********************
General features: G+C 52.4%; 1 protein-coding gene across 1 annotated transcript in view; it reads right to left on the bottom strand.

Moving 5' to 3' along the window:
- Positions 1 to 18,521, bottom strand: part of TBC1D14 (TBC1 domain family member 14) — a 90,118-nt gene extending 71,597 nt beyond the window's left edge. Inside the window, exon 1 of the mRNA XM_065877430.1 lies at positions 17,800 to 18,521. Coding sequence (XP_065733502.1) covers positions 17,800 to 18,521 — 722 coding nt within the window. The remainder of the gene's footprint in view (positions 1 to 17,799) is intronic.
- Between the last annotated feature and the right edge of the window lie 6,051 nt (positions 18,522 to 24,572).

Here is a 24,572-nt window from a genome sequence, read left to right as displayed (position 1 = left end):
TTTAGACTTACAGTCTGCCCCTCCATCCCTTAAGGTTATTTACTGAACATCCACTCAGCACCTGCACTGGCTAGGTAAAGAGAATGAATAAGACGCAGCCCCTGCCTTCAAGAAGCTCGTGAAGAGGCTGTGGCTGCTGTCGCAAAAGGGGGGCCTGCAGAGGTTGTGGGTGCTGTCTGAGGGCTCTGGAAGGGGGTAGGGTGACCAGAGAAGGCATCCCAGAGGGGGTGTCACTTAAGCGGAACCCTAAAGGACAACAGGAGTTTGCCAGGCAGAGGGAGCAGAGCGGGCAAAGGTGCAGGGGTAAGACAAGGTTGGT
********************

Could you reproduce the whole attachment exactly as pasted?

General features: G+C 52.4%; 1 protein-coding gene across 1 annotated transcript in view; it reads right to left on the bottom strand.

Moving 5' to 3' along the window:
- Positions 1 to 18,521, bottom strand: part of TBC1D14 (TBC1 domain family member 14) — a 90,118-nt gene extending 71,597 nt beyond the window's left edge. Inside the window, exon 1 of the mRNA XM_065877430.1 lies at positions 17,800 to 18,521. Coding sequence (XP_065733502.1) covers positions 17,800 to 18,521 — 722 coding nt within the window. The remainder of the gene's footprint in view (positions 1 to 17,799) is intronic.
- Between the last annotated feature and the right edge of the window lie 6,051 nt (positions 18,522 to 24,572).

Here is a 24,572-nt window from a genome sequence, read left to right as displayed (position 1 = left end):
TTTAGACTTACAGTCTGCCCCTCCATCCCTTAAGGTTATTTACTGAACATCCACTCAGCACCTGCACTGGCTAGGTAAAGAGAATGAATAAGACGCAGCCCCTGCCTTCAAGAAGCTCGTGAAGAGGCTGTGGCTGCTGTCGCAAAAGGGGGGCCTGCAGAGGTTGTGGGTGCTGTCTGAGGGCTCTGGAAGGGGGTAGGGTGACCAGAGAAGGCATCCCAGAGGGGGTGTCACTTAAGCGGAACCCTAAAGGACAACAGGAGTTTGCCAGGCAGAGGGAGCAGAGCGGGCAAAGGTGCAGGGGTAAGACAAGGTTGGT